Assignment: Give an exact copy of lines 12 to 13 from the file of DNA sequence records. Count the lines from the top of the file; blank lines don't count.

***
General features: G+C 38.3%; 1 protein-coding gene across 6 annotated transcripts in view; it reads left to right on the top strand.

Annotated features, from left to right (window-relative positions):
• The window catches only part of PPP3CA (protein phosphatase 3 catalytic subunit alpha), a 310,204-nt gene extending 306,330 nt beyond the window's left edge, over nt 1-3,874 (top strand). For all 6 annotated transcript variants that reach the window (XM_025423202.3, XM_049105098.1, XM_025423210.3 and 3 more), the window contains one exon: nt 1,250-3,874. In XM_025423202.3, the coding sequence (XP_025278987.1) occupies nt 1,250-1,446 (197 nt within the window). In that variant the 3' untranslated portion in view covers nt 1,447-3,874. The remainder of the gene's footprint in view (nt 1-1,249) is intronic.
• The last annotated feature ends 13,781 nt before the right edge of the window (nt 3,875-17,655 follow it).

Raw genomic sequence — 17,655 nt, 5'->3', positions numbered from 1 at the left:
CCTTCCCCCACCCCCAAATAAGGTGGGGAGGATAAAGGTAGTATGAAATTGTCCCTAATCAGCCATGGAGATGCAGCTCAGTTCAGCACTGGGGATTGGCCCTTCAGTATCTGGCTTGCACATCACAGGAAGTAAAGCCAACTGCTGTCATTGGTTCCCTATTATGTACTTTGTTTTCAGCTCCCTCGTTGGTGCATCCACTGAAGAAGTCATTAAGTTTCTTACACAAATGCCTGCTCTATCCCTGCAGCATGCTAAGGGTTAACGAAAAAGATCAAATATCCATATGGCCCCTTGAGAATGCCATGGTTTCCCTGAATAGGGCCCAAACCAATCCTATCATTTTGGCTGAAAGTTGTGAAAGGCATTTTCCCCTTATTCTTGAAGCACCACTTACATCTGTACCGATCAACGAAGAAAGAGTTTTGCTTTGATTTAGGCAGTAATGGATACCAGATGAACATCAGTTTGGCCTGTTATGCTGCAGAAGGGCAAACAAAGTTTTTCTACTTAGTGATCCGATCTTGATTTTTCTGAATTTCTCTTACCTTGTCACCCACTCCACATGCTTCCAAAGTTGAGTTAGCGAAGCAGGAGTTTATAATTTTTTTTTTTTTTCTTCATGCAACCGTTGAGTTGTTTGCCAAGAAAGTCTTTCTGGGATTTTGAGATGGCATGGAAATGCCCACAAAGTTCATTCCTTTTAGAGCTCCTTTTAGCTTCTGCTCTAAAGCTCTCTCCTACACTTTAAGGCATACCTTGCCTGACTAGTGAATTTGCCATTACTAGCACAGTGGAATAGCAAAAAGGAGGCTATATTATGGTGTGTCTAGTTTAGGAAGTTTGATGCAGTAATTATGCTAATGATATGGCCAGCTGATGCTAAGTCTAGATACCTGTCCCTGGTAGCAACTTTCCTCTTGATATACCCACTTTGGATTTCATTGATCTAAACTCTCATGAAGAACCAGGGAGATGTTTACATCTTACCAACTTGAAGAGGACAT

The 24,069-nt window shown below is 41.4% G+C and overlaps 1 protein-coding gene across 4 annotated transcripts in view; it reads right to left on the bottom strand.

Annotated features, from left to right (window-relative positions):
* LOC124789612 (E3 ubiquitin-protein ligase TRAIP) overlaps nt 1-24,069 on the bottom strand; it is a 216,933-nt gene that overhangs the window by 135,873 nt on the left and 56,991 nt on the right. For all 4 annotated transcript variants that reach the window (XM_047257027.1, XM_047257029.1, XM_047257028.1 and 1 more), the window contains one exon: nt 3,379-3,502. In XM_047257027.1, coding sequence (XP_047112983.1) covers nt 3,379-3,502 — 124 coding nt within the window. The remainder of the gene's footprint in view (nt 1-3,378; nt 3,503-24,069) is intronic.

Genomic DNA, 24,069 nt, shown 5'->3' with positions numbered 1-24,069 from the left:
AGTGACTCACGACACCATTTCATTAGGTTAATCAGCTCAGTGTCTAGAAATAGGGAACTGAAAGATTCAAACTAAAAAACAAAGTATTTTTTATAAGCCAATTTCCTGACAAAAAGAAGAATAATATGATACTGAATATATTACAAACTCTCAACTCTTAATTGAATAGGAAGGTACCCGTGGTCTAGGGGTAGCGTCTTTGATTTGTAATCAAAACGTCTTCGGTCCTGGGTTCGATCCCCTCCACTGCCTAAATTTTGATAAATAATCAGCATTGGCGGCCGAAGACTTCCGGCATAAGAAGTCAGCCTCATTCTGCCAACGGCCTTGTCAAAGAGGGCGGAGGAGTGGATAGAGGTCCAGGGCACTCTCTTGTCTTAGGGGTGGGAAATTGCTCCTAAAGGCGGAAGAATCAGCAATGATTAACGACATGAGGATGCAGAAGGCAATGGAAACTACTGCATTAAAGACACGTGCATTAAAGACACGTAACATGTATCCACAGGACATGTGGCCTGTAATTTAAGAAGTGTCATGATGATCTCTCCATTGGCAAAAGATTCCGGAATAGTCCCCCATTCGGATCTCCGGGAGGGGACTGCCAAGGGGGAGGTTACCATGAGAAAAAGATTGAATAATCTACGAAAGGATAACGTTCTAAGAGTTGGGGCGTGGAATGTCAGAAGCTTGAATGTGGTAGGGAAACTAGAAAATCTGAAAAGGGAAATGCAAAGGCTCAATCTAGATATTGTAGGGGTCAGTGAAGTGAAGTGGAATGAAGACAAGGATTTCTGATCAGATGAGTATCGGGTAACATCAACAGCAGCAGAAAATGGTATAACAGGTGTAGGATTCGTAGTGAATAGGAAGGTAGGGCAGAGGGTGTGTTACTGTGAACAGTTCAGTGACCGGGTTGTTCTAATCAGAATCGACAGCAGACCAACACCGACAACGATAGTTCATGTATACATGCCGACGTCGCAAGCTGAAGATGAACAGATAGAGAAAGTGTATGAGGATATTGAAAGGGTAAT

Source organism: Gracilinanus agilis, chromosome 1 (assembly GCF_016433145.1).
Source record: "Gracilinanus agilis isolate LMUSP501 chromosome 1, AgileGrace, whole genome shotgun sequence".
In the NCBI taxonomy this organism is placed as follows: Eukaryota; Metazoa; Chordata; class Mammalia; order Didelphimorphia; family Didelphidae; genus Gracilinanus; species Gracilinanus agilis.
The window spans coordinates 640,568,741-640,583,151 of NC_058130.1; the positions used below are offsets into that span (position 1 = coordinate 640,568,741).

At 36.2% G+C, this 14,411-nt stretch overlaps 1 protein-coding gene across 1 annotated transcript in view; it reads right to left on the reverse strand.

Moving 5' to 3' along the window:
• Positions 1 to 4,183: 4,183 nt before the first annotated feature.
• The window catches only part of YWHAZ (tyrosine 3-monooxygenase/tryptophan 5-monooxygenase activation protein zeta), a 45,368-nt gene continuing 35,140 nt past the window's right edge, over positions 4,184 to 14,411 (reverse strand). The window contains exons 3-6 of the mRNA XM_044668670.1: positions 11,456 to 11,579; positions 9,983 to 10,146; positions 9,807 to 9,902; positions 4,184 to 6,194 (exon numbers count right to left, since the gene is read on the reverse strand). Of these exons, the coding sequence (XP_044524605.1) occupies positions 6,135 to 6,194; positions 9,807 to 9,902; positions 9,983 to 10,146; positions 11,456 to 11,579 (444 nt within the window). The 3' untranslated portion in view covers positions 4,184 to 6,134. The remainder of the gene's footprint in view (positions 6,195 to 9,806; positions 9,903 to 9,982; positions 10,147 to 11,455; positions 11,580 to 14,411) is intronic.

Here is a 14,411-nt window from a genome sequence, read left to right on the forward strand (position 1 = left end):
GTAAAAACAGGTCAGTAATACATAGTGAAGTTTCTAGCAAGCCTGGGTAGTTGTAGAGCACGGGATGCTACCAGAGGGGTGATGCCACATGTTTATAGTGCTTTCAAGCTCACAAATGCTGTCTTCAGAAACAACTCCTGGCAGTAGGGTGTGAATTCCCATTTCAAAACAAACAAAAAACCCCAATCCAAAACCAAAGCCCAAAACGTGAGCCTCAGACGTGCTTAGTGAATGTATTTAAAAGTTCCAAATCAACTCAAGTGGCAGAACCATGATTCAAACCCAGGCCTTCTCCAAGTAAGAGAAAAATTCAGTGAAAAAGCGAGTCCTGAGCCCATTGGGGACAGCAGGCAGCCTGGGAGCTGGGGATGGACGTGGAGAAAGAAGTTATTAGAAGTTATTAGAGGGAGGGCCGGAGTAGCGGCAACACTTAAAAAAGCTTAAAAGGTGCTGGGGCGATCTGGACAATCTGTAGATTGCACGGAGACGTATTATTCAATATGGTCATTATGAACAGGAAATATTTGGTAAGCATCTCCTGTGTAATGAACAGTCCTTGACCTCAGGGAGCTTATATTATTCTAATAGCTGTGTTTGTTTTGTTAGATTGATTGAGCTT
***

Source organism: Gracilinanus agilis, chromosome 1 (assembly GCF_016433145.1).
Source record: "Gracilinanus agilis isolate LMUSP501 chromosome 1, AgileGrace, whole genome shotgun sequence".